After competing on the men’s swimming team for three seasons, Lia Thomas broke women’s swimming school and conference records while competing on the Quakers’ women’s swimming team for the 2021-2022 year, in addition to winning a 2022 NCAA Division I women’s swimming national championship and earning two other finishes in championship finals.

Natalie Fahey
Swimming, Southern Illinois University
Natalie Fahey was a top-five competitor for the Salukis in multiple events. She earned a top-10 finish at the MAC Championships as a junior in 2018. Prior to the MAC Championships, Fahey had started hormone replacement therapy. The following season she joined the women’s team shortly after she reached the mandated year under NCAA regulation and swam in that’s year Missouri Valley Conference championships as an unscored exhibition swimmer.

Iszac Henig
Swimming, Yale (Connecticut)
The senior swimmer has been a contributor on the Yale women’s swimming team since he was a freshman. He opted to hold off on HRT until after his senior season, so he can compete with the women’s swimming team, in compliance with NCAA rules.

Oliver Williams
Rowing, Ohio State University

Oliver Williams competed on the women’s NCAA rowing team at Ohio State. He held off on HRT until his senior year, so he could compete in women’s rowing, transitioning medically and transitioning roles to coach his senior season.

NCAA Division II

CeCé Telfer
Track & field, Franklin Pierce University (New Hampshire)
CeCé Telfer competed on the men’s track & field team before transitioning and joining the women’s team, per NCAA regulations. She won the Division II National Championship in the 400-meter hurdles.

Bobbie Fischer
Fencing, Wayne State (Michigan)
Fischer competed on the women’s team before transitioning genders. He now competes on the men’s team.

Brooklyn Ross
Tennis, Lewis University (Illinois)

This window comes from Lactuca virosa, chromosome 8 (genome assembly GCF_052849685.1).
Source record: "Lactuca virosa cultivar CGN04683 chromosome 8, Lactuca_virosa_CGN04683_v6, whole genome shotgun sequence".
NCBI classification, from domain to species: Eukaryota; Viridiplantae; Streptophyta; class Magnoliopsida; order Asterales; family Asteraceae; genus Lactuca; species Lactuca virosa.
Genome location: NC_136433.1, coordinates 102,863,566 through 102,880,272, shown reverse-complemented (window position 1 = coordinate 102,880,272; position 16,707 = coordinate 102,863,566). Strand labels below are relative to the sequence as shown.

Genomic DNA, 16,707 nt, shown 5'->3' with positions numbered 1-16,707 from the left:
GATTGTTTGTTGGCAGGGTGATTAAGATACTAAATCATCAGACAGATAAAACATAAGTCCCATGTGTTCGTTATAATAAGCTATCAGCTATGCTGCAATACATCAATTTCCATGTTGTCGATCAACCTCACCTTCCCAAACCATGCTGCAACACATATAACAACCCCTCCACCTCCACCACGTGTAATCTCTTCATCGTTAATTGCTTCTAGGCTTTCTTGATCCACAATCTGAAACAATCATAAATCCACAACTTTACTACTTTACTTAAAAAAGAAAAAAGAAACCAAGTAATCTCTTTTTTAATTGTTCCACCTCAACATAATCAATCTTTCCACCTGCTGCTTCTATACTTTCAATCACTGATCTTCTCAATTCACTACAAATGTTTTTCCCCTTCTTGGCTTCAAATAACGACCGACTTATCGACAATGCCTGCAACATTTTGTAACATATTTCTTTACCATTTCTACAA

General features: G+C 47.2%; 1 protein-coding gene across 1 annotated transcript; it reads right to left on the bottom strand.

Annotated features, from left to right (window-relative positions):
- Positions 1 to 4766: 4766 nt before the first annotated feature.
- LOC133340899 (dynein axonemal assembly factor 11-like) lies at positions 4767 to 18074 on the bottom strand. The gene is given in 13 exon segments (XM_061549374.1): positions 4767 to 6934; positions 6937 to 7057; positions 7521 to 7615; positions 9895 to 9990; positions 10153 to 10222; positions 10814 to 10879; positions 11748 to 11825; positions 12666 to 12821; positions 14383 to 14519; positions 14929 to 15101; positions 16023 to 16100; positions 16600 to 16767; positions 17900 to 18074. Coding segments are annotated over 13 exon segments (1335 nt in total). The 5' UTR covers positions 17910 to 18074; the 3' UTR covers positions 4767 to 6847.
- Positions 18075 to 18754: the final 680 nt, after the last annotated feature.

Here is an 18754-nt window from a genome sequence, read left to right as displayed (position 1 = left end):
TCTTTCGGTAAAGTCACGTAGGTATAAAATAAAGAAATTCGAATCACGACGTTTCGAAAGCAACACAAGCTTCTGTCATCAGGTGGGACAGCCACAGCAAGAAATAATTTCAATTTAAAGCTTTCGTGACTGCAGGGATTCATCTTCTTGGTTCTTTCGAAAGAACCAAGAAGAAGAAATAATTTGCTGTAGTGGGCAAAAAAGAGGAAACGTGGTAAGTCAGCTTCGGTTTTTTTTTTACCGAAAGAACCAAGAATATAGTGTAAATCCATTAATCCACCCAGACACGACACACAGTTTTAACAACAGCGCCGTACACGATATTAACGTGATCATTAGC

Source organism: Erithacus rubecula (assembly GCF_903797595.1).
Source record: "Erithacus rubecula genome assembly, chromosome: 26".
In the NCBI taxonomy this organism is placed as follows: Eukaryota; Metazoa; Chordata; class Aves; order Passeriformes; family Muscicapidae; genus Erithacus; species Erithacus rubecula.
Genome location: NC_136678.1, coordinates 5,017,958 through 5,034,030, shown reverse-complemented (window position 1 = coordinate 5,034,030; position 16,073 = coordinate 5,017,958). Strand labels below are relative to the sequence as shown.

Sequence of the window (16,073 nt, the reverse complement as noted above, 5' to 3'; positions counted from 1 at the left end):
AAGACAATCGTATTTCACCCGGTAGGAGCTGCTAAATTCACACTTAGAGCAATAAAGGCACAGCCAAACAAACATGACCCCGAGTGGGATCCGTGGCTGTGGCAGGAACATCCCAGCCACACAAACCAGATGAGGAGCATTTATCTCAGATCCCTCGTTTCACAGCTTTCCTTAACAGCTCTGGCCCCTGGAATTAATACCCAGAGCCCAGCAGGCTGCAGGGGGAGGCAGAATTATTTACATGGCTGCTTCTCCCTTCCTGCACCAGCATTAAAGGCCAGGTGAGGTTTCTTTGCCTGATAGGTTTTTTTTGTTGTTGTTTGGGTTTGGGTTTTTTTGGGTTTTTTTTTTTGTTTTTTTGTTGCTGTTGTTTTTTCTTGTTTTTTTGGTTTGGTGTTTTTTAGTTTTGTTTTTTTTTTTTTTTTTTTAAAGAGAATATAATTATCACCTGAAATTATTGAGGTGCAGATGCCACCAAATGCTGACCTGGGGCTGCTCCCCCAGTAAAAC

Ross is in her final year of collegiate eligibility after competing previously at Metropolitan State-Denver (Colo.) and University of Texas-Tyler. At both of her stops, she competed with distinction.

NCAA Division III

Meghan Cortez-Fields
Swimming and Diving, Ramapo College (N.J.)
Cortez-Fields began competing for the women’s team for the 2023-2024 season. At the Cougar Splash invite in Pennsylvania in November 2023, she set in a school record in the 100-yard butterfly event.

Lex Horwitz
Squash, Bowdoin College (Maine)
Horwitz played on the women’s squash team before moving to the men’s team and competing with them as well. They are a queer, non-binary transgender Jewish educator, consultant and public speaker.

Keelin Godsey
Track & Field, Bates College (Maine)
Keeling Godsey was a stellar hammer thrower, narrowly missing out on a spot on Team USA for the 2012 Summer Olympics and earning a fifth-place finish at the PanAm Games in 2011.

Taylor Edelmann
Volleyball, Purchase College (New York)
In 2012, Edelmann was among the first NCAA student-athletes to compete under the Inclusion for Transgender Student-Athletes policy after two years on the women’s team that saw him lead the team in kills and digs in their freshman year. After a solid sophomore season, Edelmann began hormone replacement therapy and returned to play for the men’s side in time for the winter-spring season slate in 2012. Edelmann led the team in digs in his junior season and was named the team captain for his senior season in 2013.

Ryan Socolow
Lacrosse, Endicott College (Massachusetts)
Socolow came out to his women’s lacrosse team while transitioning at Endicott College and found acceptance from teammates.

Jay Pulitano
Swimming, Sarah Lawrence College (New York)
Jay Pulitano transitioned and competed on the men’s swimming team for Sarah Lawrence College. He may have been the first trans swimmer to compete in the NCAA.

Athena Del Rosario
Soccer, UC-Santa Cruz (California)
Athena Del Rosario was a goalie for the UC-Santa Cruz women’s soccer team for a couple of seasons before coming out publicly. Many people she had competed against had no idea she was trans.

Max Nagle
Basketball, Hollins University (Virginia)
Max Nagle came out to teammates and identified as a man during his freshman year with the women’s basketball team. He continued playing for three seasons until he opted to take testosterone, which by NCAA rule made him ineligible to compete on the women’s team.